In addition to the challenge of the theater itself was designing it in concert with the rest of the exhibit space, which contained many of the artworks used to create the film. For example, the exhibit included a rather large reproduction of Norman Mailer's attic workspace flipped upside down on its head. Nearby were several 25-ton bronze sculptures along with display cases containing more than seven dozen artifacts from the film.

If nothing else, the entire collection was less-than-cohesive to the untrained eye new to Matthew Barney and his artwork. We knew this theater space would have to be such that it did not detract from the film experience by continuing the lack of cohesion found outside the space. Therefore, we opted for an architecture of simplicity and understated modernism that would complement Barney's style and keep all eyes focused on the film.

Seeing What Others Don't See

Having the opportunity to work on the Matthew Barney project was also a chance for architects at Sparano + Mooney to push ourselves and our perceptions beyond that which we were used to. In the contemporary art world, what separates the great from the merely adequate is being able to see what others do not see. Contemporary art is meant to challenge the mind to go beyond what is deemed normal, in search of those things that truly define who we are.

Contemporary architecture is similar in so many ways. Finding the right balance between aesthetic beauty and creating buildings that are both structurally sound and friendly to the environment requires vision that not everyone has. Whether it is contemporary architecture in Park City or a gallery theater space at Los Angeles MOCA, going beyond what is expected is just the start of creating something truly great.

The Matthew Barney exhibit has now moved on from Los Angeles. During its four-month museum run here, there was no shortage of fans and critics who had their say. But whether you loved it or hated it, one thing cannot be denied: Matthew Barney once again pushed those who viewed River of Fundament and its artifacts to see things differently. We are proud to have been part of it and look forward to our next collaboration with MOCA.


1.      MOCA –

Don’t Look Back: The 1990s at MOCA

Architecture has led us to collaborate with a wild array of artists, design projects and exhibitions. One of which is aimed at exploring the social complexity and dynamics of America in the 1990s. The exhibition is titled Don’t Look Back: The 1990s at MOCA and opens March 12 and runs until July 11 at the Geffen Contemporary at the Los Angeles Museum of Contemporary Art. We hope you get a chance to visit and tell us what you think!

Music and Architecture

Our architectural team is fortunate to work with the most inspiring clients in the region. One of these monumental talents is Dr. Craig Jessop, Dean of Utah State University’s Caine College of the Arts.  Jessop will be in Salt Lake City this weekend conducting an ensemble for the Madeleine Choir School’s 20th-anniversary celebration Sunday March 6th at 8pm at the Cathedral of the Madeleine with a performance of Claudio Monteverdi’s 1610 Vespers.  We are sure this performance will be fabulous under Dean Jessop’s direction!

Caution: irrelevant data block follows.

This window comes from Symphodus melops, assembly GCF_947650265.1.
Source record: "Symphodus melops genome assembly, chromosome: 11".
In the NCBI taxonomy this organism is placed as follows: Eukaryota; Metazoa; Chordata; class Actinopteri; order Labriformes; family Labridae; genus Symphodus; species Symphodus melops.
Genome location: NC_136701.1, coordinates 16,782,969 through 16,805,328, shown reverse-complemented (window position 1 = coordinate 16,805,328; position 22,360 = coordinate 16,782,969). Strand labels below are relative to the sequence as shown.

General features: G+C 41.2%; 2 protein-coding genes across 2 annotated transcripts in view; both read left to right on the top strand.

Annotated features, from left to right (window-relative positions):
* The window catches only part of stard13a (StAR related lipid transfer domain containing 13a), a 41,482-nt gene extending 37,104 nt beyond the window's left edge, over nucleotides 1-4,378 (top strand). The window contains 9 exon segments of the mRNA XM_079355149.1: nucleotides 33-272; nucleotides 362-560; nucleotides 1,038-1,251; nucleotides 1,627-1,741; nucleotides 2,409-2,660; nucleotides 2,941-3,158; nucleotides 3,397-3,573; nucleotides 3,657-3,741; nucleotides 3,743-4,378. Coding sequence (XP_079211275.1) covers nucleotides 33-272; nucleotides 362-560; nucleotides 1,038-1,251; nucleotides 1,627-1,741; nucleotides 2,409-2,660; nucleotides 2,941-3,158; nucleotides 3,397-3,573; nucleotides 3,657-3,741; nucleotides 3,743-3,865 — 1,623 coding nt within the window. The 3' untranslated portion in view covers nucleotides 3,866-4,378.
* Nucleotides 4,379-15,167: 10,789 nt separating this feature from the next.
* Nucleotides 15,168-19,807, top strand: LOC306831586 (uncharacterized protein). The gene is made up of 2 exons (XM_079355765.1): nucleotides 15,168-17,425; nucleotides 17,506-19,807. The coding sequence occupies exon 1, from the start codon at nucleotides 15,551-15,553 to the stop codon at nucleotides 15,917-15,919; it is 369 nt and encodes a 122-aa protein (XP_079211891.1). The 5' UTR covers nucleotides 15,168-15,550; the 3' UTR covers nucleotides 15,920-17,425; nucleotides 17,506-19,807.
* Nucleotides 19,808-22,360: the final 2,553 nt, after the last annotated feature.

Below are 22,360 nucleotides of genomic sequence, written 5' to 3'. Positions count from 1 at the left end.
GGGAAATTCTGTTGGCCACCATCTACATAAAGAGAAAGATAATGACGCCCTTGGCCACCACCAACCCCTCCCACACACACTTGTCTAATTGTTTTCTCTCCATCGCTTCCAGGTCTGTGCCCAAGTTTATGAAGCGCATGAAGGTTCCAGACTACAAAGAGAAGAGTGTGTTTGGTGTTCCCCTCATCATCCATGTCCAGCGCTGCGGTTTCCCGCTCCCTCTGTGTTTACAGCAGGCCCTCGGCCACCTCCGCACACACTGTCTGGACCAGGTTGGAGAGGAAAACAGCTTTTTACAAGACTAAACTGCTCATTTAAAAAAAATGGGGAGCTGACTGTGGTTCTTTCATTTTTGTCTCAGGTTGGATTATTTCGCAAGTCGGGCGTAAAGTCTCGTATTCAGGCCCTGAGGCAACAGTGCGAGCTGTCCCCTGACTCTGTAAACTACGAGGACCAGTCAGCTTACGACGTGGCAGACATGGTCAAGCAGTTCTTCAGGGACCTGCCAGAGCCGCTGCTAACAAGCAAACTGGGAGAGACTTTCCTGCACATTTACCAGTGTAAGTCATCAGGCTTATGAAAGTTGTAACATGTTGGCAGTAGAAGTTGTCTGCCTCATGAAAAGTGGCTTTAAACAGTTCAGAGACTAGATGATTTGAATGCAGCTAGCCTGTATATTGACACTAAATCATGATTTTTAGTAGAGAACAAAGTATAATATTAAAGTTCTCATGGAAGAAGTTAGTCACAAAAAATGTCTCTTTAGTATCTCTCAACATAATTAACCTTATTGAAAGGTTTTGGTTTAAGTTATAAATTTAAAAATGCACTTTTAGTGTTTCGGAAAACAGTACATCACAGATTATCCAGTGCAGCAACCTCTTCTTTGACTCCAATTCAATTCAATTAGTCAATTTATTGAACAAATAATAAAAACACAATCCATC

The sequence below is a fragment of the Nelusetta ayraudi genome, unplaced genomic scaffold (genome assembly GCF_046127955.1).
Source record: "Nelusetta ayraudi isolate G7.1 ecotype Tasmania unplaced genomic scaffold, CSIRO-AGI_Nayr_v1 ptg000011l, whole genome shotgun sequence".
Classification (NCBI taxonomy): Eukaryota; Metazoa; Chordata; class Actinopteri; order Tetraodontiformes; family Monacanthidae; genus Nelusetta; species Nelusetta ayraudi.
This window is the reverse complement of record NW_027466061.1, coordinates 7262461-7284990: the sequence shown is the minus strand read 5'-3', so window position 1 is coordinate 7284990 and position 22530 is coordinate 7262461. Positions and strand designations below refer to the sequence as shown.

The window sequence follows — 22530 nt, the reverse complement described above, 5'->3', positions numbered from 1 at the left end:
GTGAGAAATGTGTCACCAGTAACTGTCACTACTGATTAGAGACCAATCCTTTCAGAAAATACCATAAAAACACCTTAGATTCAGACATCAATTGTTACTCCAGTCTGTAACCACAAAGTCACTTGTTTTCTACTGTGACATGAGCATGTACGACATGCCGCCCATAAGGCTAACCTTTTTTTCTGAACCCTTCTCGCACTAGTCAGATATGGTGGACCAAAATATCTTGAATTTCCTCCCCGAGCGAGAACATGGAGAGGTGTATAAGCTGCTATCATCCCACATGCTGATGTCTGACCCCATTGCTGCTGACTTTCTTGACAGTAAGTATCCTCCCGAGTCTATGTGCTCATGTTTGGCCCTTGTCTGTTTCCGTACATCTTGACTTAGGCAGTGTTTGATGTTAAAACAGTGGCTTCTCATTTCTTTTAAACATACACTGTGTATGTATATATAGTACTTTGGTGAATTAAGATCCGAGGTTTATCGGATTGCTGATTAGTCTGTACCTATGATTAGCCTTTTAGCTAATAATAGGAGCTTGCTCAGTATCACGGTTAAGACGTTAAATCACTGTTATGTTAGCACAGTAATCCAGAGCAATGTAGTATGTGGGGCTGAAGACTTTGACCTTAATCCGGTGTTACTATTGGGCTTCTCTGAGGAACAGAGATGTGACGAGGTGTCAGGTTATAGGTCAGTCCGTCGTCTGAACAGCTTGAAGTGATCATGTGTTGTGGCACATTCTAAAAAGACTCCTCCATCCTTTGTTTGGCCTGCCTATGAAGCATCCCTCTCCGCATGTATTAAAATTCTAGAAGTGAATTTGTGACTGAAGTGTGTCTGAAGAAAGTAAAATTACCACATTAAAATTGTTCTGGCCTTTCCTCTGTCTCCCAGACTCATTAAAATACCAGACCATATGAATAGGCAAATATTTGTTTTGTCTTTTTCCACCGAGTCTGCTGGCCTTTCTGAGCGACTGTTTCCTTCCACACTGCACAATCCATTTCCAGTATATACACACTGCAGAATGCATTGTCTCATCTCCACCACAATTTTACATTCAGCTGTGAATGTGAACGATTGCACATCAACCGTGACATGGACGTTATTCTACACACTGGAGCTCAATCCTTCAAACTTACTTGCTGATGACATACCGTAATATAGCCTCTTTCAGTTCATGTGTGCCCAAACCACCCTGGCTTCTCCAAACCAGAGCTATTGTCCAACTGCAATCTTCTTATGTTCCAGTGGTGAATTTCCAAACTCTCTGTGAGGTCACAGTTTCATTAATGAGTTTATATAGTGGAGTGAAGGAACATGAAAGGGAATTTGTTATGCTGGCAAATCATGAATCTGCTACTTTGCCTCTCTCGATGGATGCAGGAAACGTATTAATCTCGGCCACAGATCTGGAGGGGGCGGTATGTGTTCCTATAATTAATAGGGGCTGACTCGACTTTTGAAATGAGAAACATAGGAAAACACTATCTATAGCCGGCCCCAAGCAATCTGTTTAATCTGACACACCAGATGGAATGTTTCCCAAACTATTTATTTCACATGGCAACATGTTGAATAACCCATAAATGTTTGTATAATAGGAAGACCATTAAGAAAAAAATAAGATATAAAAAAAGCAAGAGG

Utah State University Caine College of the Arts, Madeleine Choir School Events

 Image Credit: Paul Fraughton | Salt Lake Tribune

Image Credit: Paul Fraughton | Salt Lake Tribune

Sparano + Mooney Architecture to Address the University of Utah

The University of Utah is a world-class research institution with a reputation for promoting sustainable design. In 2011, the University was ranked third among all similar institutions in the country for green power consumption by the EPA. As a pioneer of sustainable design in Salt Lake City ourselves, we understand the University of Utah's commitment to sustainability and renewable energy. It is with that in mind we are proud to announce that our very own Anne Mooney will be addressing students at the University as part of the 2016 School of Architecture Lecture Series.

Anne's presentation will take place on Friday, February 26 at 4 PM. She will be joining two other important architectural voices in addressing students at the College of Architecture and Planning during the three-lecture series of 2016.

Training Architects of the Future

We are thrilled that our architectural firm can play a role in helping to train the architects of the future. Regardless of what Anne intends to present – and she has not let us in on the details as yet – we know it will be important to the students fortunate enough to participate. Anne is a leader in contemporary and sustainable design in SLC, representing our firm's commitment to protecting the future by designing sustainable and environmentally friendly structures today.